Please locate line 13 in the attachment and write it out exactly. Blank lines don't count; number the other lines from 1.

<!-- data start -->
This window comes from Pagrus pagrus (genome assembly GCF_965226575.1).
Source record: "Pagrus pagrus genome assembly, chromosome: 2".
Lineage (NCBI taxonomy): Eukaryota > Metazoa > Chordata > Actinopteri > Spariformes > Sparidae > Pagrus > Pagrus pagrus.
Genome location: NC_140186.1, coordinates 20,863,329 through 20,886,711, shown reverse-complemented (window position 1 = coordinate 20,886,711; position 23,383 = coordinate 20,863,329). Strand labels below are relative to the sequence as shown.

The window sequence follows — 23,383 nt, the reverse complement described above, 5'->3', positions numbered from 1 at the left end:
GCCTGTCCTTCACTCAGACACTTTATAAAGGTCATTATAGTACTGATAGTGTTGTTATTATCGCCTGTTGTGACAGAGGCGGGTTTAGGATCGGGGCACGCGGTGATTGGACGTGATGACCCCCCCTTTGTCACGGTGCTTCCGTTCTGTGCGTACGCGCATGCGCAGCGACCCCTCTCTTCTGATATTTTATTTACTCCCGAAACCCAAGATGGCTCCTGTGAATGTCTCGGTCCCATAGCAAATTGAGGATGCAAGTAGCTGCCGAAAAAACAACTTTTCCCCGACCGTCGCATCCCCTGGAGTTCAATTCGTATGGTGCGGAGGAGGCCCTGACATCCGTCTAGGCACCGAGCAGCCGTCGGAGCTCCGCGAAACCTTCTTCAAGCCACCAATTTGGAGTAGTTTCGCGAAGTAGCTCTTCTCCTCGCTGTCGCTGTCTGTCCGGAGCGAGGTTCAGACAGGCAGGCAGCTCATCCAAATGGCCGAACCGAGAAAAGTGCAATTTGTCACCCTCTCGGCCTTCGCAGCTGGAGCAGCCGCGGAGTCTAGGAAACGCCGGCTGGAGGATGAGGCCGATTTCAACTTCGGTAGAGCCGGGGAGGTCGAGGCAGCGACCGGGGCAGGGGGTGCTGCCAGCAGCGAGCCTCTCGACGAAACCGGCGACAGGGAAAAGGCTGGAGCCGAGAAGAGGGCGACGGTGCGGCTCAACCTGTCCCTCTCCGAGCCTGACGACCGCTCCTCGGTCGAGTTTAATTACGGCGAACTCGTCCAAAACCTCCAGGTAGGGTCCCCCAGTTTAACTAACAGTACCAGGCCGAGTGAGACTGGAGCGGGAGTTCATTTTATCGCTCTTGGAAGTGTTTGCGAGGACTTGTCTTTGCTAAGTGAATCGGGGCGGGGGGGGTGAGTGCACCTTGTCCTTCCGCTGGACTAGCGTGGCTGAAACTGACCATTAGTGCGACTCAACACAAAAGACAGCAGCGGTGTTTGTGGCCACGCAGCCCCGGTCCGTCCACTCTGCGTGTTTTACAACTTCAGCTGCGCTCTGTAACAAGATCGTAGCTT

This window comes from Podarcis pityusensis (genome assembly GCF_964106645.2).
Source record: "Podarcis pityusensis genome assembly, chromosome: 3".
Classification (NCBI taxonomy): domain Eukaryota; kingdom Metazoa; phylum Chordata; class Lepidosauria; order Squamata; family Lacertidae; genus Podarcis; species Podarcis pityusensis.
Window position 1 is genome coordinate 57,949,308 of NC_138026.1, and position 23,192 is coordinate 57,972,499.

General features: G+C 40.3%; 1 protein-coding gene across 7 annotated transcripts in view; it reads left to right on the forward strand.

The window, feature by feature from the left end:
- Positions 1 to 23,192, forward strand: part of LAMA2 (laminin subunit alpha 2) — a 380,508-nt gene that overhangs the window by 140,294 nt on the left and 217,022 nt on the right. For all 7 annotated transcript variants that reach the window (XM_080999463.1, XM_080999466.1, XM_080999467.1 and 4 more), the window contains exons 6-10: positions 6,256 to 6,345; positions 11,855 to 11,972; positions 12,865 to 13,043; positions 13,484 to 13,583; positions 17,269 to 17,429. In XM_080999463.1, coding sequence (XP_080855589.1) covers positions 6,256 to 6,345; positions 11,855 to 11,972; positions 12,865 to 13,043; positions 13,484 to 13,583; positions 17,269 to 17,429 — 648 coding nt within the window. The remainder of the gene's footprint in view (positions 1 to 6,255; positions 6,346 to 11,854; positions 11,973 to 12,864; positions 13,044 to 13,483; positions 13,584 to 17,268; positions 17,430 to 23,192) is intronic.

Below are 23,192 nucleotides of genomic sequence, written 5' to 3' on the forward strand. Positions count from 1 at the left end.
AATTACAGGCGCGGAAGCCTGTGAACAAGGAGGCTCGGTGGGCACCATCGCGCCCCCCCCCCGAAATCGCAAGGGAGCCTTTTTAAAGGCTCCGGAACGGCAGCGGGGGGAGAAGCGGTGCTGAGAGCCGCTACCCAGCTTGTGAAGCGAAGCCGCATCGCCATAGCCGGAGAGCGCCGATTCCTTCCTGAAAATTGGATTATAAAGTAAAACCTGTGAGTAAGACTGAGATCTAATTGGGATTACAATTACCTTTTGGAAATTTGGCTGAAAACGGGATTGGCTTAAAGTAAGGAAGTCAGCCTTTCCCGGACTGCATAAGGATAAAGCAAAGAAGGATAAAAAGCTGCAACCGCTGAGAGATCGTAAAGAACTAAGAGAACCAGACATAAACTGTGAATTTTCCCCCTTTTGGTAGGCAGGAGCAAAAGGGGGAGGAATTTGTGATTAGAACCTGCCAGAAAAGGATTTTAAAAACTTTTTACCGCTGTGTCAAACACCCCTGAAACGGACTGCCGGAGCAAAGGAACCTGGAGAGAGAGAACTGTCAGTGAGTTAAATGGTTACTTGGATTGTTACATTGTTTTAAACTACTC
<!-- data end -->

- Positions 1 to 23,192, forward strand: part of LAMA2 (laminin subunit alpha 2) — a 380,508-nt gene that overhangs the window by 140,294 nt on the left and 217,022 nt on the right. For all 7 annotated transcript variants that reach the window (XM_080999463.1, XM_080999466.1, XM_080999467.1 and 4 more), the window contains exons 6-10: positions 6,256 to 6,345; positions 11,855 to 11,972; positions 12,865 to 13,043; positions 13,484 to 13,583; positions 17,269 to 17,429. In XM_080999463.1, coding sequence (XP_080855589.1) covers positions 6,256 to 6,345; positions 11,855 to 11,972; positions 12,865 to 13,043; positions 13,484 to 13,583; positions 17,269 to 17,429 — 648 coding nt within the window. The remainder of the gene's footprint in view (positions 1 to 6,255; positions 6,346 to 11,854; positions 11,973 to 12,864; positions 13,044 to 13,483; positions 13,584 to 17,268; positions 17,430 to 23,192) is intronic.